REVISITING: As It Is Written | Brad Klassen
I received a question regarding Brad Klassen’s talk at the 2017 Shepherds’ Conference (which I posted here). There was some confusion as to what he was arguing, and this topic is definitely worth taking another look, so I typed up a quick summary as I listened. I hope it helps.
First, Klassen’s bio (here) reads as such:
Brad Klassen serves as instructor of biblical exposition at The Master’s Seminary. Prior to joining the seminary faculty in 2013, Brad served with Grace Ministries International in Russia for twelve years. Brad holds degrees from Providence University College (B.Th.) and The Master’s Seminary (M.Div., Th.M.), where he is currently pursuing his Th.D.
His topic was Christological in one way but bibliological in another. That is, it was to look at the Person of Christ in relation to the New Testament Scripture. The key question here is whether Jesus knew that His disciples would write Holy Scripture; Klassen argues that Christ both knew and authorized the New Testament canon.
Understand that this isn’t a new question. Skeptics have tried to cast doubt on the Bible since its inception, the most popular attacks today finding momentum in the Enlightenment. Some will only accept an explicit statement by Jesus Christ stating that He expected the New Testament to be published, ignoring the ample evidence already existing.
Klassen lists three lines of evidence that Jesus anticipated and authorized the New Testament:
First, Jesus chooses and trains twelve apostles to spread His message.
Second, He sent the Holy Spirit to guide them “in all truth.”
Third, He prays that the church will be sanctified by the apostolic message.
He doesn’t get into issues of canonicity (which books belong in Scripture or how the church recognized them). He does highlight, though, that the church does not define what books are in Scripture; God does that. Only that which God inspired belongs in the Bible; the New Testament books are the oracles of God, ergo, they belong in the Bible. The two books he recommends on the topic of canonicity by Michael Kruger are:
- · The Question of Canon: Challenging the Status Quo in the New Testament Debate
- · Canon Revisited: Establishing the Origins and Authority of the New Testament Books
He also confesses his presupposition that the New Testament is from God and authoritative. Every person has starting principles when coming to the Scripture (it’s true, it contains truth, it’s false); Klassen starts with a supernatural perspective of Scripture. He assumes its inerrancy. (It would take too much time to argue all of this before getting to the question at hand, so I'm glad he kept the discussion focused.)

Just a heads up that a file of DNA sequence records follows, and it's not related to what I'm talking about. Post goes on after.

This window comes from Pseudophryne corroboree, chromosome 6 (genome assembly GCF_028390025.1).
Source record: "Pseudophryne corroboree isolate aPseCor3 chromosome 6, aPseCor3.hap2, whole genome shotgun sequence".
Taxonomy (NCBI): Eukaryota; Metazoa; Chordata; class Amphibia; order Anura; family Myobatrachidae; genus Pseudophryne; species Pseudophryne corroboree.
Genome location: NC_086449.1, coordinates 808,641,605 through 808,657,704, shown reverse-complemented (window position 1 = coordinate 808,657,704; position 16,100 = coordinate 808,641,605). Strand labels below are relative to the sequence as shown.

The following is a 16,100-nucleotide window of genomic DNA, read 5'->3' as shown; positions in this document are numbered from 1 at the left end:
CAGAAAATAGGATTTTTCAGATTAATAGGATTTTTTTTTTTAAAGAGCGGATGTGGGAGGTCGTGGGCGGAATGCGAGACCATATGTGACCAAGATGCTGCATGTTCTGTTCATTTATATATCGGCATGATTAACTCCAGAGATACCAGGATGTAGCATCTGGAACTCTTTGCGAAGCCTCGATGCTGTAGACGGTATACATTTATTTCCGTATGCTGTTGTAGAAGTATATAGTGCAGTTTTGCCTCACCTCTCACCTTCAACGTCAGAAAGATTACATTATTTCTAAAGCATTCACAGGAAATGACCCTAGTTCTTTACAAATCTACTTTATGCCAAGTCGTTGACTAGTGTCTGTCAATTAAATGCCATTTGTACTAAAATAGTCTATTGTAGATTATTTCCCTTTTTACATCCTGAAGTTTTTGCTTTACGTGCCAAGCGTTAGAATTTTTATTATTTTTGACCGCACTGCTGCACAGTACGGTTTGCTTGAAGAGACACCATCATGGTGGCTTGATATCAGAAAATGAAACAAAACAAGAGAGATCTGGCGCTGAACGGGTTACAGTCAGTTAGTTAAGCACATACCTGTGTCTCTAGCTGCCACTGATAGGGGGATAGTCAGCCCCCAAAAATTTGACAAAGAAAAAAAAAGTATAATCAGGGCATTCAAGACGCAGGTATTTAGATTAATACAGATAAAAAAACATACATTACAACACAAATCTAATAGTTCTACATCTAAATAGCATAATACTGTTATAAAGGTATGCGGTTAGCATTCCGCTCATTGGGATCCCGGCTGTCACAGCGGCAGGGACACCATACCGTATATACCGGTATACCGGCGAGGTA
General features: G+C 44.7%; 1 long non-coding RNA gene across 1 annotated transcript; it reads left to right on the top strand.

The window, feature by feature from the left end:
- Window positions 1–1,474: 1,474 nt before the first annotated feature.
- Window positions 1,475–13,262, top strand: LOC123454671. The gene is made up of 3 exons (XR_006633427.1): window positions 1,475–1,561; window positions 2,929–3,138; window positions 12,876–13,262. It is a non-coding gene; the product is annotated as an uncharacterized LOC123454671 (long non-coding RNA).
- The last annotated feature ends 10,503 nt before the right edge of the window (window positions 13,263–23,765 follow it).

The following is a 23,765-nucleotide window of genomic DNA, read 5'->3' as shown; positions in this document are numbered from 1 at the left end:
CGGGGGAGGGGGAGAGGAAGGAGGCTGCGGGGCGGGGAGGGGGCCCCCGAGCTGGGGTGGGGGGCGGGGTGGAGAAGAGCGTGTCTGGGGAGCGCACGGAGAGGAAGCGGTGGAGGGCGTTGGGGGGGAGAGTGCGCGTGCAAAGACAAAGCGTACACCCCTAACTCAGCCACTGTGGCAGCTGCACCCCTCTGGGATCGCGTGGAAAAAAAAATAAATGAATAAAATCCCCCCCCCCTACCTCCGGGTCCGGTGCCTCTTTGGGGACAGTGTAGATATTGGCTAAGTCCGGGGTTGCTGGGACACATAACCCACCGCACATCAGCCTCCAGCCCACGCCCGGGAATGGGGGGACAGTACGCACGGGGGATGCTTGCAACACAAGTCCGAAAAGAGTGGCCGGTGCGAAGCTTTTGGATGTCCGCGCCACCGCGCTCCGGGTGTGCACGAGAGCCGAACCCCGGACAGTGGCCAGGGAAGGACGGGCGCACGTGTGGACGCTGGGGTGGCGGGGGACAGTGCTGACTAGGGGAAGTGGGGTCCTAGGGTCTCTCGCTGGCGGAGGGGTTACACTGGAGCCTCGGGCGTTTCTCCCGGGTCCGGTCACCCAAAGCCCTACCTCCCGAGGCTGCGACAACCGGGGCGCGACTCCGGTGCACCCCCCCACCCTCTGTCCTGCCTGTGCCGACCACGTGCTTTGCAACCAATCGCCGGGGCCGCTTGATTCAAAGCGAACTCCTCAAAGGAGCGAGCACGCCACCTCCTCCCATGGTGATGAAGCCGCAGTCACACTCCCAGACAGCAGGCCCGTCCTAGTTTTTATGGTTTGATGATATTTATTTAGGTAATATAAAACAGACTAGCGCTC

First, Jesus prepared His apostles.
Klassen breaks his first point into three sub-points.
A. Jesus carefully selected this group of men He designated as apostles. He had a three-year mission in part to focus on these men. Apostles means “sent ones,” those who go out with the authority of the sender (in this case, Christ). They were selected to be with Him and to be sent by Him as His heralds—they had to know Him and had to get His message right.
B. Jesus directly imparted to them over a three year period a significant amount of teaching. If they were to be His heralds, they needed to receive the message from Him. Others received parables, but they received private explanations.
C. Jesus assigns them to their mission in the world. He sent them out on missions with specific parameters and a proclamation. They had His delegated authority, and those who didn’t receive them didn’t receive Christ. These missions paralleled their life mission.
Second, Jesus promised His Holy Spirit to guide His apostles in all truth.
Jesus’s Word has eternal effects, as He affirmed on the Olivet Discourse. He elevated His Word to the level of the Old Testament. The Holy Spirit is the means by which His eternal Word endures.
As the apostles are warned of the persecutions to come, Jesus said that the Holy Spirit would give them the words to speak. The Spirit would be “another Helper,” of the same kind as Jesus, so the apostolic teaching would continue. This would happen through the “Spirit of Truth” (Jesus also came in grace and truth) Who would bring all things to their remembrance. The Holy Spirit will bear witness, so, too, the apostles would bear witness. The Spirit would bring them back to Christ.
The Spirit would bring new words of revelation as well. The Paraclete will teach them what they were not yet ready to bear, things that Jesus wanted to impart. So, the Spirit will give information that ultimately comes from Christ.
Third, Jesus prays that the church will be sanctified by the apostolic message.
John 17 contains a lengthy communication from the Son to the Father. He specifically prays here for sanctification by the truth of the Word. He said that His words were the words from the Father, so the referent is that disciples would be cleansed by Jesus’s words (not simply the Old Testament). He then looks past the apostles to the rest of the church and asks the same thing, that the apostolic message (Christ’s message) would have its work.
This is just a quick summary, but Klassen proved his case. Give it another listen and fill in some of the Scripture references for your edification and sanctification.